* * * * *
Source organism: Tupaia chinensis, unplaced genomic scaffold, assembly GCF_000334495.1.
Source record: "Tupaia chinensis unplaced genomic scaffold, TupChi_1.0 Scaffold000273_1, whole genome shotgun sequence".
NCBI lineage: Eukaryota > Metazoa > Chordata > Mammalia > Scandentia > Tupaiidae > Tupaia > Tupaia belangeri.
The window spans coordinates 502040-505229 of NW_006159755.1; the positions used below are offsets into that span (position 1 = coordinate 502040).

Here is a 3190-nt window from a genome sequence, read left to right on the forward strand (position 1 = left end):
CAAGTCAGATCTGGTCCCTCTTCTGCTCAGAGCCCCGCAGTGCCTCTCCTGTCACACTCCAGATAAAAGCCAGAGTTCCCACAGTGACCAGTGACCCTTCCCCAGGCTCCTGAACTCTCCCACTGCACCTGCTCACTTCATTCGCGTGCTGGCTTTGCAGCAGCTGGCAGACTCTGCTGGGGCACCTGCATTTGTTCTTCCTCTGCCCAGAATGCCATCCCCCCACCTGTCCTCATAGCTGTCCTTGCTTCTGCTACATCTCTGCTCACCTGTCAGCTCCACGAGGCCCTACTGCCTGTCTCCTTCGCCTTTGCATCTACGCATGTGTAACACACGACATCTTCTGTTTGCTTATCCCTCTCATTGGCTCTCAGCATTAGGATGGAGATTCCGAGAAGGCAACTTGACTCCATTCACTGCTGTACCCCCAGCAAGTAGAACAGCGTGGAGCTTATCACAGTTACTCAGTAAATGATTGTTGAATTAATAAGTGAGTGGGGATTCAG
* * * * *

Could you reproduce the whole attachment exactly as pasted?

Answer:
Source organism: Tupaia chinensis, unplaced genomic scaffold, assembly GCF_000334495.1.
Source record: "Tupaia chinensis unplaced genomic scaffold, TupChi_1.0 Scaffold000273_1, whole genome shotgun sequence".
NCBI lineage: Eukaryota > Metazoa > Chordata > Mammalia > Scandentia > Tupaiidae > Tupaia > Tupaia belangeri.
The window spans coordinates 502040-505229 of NW_006159755.1; the positions used below are offsets into that span (position 1 = coordinate 502040).

Here is a 3190-nt window from a genome sequence, read left to right on the forward strand (position 1 = left end):
CAAGTCAGATCTGGTCCCTCTTCTGCTCAGAGCCCCGCAGTGCCTCTCCTGTCACACTCCAGATAAAAGCCAGAGTTCCCACAGTGACCAGTGACCCTTCCCCAGGCTCCTGAACTCTCCCACTGCACCTGCTCACTTCATTCGCGTGCTGGCTTTGCAGCAGCTGGCAGACTCTGCTGGGGCACCTGCATTTGTTCTTCCTCTGCCCAGAATGCCATCCCCCCACCTGTCCTCATAGCTGTCCTTGCTTCTGCTACATCTCTGCTCACCTGTCAGCTCCACGAGGCCCTACTGCCTGTCTCCTTCGCCTTTGCATCTACGCATGTGTAACACACGACATCTTCTGTTTGCTTATCCCTCTCATTGGCTCTCAGCATTAGGATGGAGATTCCGAGAAGGCAACTTGACTCCATTCACTGCTGTACCCCCAGCAAGTAGAACAGCGTGGAGCTTATCACAGTTACTCAGTAAATGATTGTTGAATTAATAAGTGAGTGGGGATTCAG